We should note that there is a substantial difference in the cognitive requirement between the experience of the picture-book reading and that of the storytelling. That is, during the picture-book reading, usually the story is passively given to listeners because the picture-book offers abundant visual information to guide the listeners’ understanding. However, the experience of the storytelling requires a more demanding level of active imagination from listeners. It has been commonly hypothesized that a person listening to storytelling engages with the story by using his or her imagination as inspired by the words of the storyteller, in order to visualize the story while simultaneously forecasting what lies ahead16,17). Therefore, the difference in the prefrontal activation between the picture-book reading and the storytelling may reflect the difference in the cognitive demands for the act of imagining.
The results in the present study are not only consistent with the previous literature but also parallels recent claims emerging in the field of clinical education, which indicate that picture-book reading may not be as useful as once expected18-20). These claims are based on the notion that the abundance of visual aids provided in picture-book reading may not be useful for, and might even prevent, deployment of the imagination. In a complementary fashion, our results showed that the naïve picture-book reading activated the prefrontal areas, but the activities substantially fell after sufficient familiarization, implying that picture-book reading may be only temporally effective. In addition, it was also shown that storytelling didn’t make activity of the bilateral prefrontal areas fall after sufficient familiarization, implying that the storytelling preserve activation of the prefrontal areas after the listeners have become familiarized with the storytelling. In agreement with the previous clinical claims discussed above, our results may support usefulness of storytelling in the field of clinical education.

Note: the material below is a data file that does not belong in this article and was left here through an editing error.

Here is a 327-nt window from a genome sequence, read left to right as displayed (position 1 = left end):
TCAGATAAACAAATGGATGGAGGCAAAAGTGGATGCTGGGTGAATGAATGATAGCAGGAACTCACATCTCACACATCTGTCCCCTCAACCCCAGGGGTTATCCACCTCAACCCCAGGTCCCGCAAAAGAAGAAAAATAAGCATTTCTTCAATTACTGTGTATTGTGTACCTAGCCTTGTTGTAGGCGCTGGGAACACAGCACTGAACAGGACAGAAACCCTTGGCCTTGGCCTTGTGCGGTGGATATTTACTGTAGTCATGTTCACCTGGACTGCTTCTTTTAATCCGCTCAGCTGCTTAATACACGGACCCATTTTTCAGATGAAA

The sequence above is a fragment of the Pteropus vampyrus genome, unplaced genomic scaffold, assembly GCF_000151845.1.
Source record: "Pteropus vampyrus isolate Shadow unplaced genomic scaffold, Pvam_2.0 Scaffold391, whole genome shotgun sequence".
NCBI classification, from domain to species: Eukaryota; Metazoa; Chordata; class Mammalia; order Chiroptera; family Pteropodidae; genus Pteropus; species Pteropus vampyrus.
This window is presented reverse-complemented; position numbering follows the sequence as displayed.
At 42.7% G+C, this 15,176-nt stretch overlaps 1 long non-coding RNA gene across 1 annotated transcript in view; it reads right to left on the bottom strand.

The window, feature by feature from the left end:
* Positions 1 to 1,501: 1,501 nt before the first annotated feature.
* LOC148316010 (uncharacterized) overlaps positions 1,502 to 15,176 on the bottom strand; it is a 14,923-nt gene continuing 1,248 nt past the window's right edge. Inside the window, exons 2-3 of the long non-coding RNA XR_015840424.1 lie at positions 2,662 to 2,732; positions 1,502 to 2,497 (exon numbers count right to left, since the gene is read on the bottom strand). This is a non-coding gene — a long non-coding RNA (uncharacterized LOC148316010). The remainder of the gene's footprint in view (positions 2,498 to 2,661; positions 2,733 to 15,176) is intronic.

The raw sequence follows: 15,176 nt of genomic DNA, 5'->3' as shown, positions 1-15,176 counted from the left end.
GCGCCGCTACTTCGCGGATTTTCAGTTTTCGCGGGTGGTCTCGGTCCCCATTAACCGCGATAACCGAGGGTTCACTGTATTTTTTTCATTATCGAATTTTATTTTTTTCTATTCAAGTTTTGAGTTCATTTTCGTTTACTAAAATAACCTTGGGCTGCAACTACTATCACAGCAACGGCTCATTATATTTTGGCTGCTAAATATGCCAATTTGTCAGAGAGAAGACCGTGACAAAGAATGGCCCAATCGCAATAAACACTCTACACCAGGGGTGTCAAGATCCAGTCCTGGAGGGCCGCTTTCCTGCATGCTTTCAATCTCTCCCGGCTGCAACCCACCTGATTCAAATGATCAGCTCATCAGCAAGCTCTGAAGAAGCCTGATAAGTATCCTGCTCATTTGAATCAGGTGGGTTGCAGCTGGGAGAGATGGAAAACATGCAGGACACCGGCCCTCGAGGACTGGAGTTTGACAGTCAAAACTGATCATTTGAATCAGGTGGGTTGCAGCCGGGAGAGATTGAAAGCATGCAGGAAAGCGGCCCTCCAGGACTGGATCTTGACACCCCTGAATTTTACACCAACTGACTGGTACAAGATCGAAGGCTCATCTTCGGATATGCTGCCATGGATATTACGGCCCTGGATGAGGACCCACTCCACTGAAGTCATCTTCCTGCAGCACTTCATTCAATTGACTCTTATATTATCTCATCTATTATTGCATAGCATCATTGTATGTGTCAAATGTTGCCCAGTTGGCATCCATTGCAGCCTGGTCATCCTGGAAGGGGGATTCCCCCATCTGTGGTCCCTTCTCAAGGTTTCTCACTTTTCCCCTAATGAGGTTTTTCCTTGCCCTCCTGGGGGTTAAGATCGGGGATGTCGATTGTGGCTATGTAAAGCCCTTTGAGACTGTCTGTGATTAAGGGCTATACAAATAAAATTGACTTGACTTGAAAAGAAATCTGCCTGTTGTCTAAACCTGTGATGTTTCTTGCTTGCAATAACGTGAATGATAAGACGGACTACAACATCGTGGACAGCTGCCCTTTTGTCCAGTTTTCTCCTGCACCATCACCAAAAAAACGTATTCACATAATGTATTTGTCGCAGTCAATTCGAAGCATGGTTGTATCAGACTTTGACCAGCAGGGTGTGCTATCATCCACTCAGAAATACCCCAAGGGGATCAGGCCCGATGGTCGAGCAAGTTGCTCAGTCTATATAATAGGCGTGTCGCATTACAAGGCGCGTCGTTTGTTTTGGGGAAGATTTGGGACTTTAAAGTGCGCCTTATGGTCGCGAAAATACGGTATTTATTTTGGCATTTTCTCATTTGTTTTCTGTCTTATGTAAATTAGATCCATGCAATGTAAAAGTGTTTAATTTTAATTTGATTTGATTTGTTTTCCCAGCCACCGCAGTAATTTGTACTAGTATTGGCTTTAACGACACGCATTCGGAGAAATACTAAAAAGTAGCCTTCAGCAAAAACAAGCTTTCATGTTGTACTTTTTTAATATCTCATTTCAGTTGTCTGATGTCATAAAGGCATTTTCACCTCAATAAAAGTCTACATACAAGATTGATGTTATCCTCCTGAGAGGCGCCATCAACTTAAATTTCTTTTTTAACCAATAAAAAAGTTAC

There were some limitations to the present study. First, only the prefrontal activities were measured, because of technical reasons in the NIRS measurement for children. Involvement of other brain regions in picture-book reading and/or storytelling performance need to be clarified to further support the usefulness of storytelling. Second, we did not follow up the NIRS activation after the familiarized test. Whether the effect of familiarized storytelling can be sustained or not thereafter needs to be investigated. Finally, the number of participants was insufficiently small. For this reason, we could not statistically test the effects of the group recruitment settings, sex, age or storytelling / picture-book reading materials. Regarding investigation into the small number of subjects tested, the different materials had similar effects to the naïve / familiarized differences on the prefrontal activities. In addition, we should point out that there existed a large gap between the average ages of the two groups (99.6 ± 8.8 months versus 75.0 ± 6.1 months).
We are grateful to the children who participated in this study, as well as their parents and guardians. We also greatly appreciate the helpful input and feedback from young researchers in our labs. Finally, we express our sincerest gratitude to Ms. Miki Sakurai, who was the greatest storyteller ever in Japan, and who passed away in 2010. This paper is a small tribute from us to her, in honor of her great accomplishments.
The authors declare no conflicts of interest associated with this manuscript.